A fortunate turn of events landed us an unexpected opportunity to travel to Sudan. When we started filming for the African Children’s Choir in Kampala, Uganda, they asked if we would be willing to join them the following week to film their work in Sudan. Money raised by the children’s choir has been going to help the people of Southern Sudan since the late 90’s while Sudan was still at war. Having desired to visit Sudan for a very long time, I was thrilled to accept the invitation to take a trip to Sudan.
The difference between Sudan and Uganda was immediately noticeable upon crossing the border. Sudan’s roads are not passable for anything but a 4 wheel drive. We drove through streams and up and down though bumps that only the toughest of vehicles can handle. Our 45 kilometer trek took over two hours to drive.
In addition to the roads, one of the first things you notice in Southern Sudan is that it is very under-developed. This is not surprising considering that Southern Sudan has been at war with North for over 20 years. The recent peace agreement, reached a little over two years ago, has finally brought reprise to the region.
Upon arriving at Liwolo, located in Kajo Keji County, we were welcomed warmly. Prior to beginning our tour, rain suddenly begin to pour on the area. They told us that every time visitors come who are welcome on their land, it rains when they first get there. They have many examples of this happening and believe that it is a sign of God’s blessing on the visit. Hearing this, we were relieved that it rained for us and glad to see how much they welcomed us. They even warned another party, before we arrived, that they better not travel because it was about to rain!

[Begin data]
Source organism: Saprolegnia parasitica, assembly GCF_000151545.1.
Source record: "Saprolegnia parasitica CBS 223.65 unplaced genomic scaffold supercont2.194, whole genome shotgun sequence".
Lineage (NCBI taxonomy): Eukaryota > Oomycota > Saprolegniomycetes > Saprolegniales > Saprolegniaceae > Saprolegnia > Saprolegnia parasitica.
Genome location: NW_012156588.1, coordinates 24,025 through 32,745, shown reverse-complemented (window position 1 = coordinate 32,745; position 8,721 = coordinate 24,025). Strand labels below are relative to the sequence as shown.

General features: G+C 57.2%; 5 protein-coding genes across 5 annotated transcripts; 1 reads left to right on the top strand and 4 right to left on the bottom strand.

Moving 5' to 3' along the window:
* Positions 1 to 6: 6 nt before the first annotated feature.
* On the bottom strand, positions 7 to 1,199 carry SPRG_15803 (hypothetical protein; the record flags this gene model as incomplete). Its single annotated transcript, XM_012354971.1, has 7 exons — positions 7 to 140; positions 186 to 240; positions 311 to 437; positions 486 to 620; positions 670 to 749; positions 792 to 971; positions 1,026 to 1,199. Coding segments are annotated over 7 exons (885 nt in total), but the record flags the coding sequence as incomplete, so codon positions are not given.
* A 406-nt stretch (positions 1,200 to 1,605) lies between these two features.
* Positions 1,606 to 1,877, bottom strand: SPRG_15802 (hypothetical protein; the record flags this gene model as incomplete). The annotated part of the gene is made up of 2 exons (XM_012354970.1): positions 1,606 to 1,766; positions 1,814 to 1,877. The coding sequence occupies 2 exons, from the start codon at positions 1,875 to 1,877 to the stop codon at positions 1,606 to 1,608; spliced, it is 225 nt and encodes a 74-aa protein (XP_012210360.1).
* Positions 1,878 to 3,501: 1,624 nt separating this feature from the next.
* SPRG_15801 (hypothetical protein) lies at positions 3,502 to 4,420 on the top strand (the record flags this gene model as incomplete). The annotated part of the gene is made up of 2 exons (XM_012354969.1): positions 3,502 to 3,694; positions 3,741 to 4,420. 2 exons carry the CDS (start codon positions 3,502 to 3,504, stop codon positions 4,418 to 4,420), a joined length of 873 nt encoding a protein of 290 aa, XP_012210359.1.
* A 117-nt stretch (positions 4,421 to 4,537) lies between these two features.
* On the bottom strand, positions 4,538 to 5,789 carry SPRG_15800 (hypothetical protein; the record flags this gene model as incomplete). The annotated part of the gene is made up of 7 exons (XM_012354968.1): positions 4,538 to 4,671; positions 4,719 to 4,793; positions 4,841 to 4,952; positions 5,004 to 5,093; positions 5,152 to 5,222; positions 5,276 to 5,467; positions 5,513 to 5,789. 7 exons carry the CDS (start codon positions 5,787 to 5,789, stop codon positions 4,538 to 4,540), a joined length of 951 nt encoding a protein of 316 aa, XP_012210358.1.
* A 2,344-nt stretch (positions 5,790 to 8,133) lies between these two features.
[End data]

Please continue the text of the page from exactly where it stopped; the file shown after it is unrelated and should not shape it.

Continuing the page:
When the rain subsided, Charles began to show us around Liwolo. Charles is a learned and articulate man who has long worked in education. He is Sudanese and is the Field Director for HAAS (Humanitarian Assistance for Southern Sudan). This is the organization that Music for Life and the African Children’s Choir has partnered with to help their development. As he passionately describes what has been done and the ongoing goals of his organization, it is evident that Charles is passionate about serving his people.
Since the late 90’s HAAS, the African Children’s Choir, and a few other donors have partnered to start 13 schools, a teacher’s college (one of the few of its kind in all of Sudan), a medical clinic that is only within a large radius for the region, dormitories for the college and boarding school students, a library, homes, increased agricultural production and much more.
As I walked through all of this development and saw mud huts with thatch roofs, sticks tied together to form a fence around compounds, a complete lack of conveniences like electricity, water and plumbing, it reminded me of being on a frontier. Its an area that war has kept from development yet the people who have suffered so much are motivated to change all of this. I believe that it will be exciting to see how much this area changes over the next several years! We need to pray with our Sudanese brothers and sisters that God will preserve the peace of their land and protect them from further war and exploitation from the North.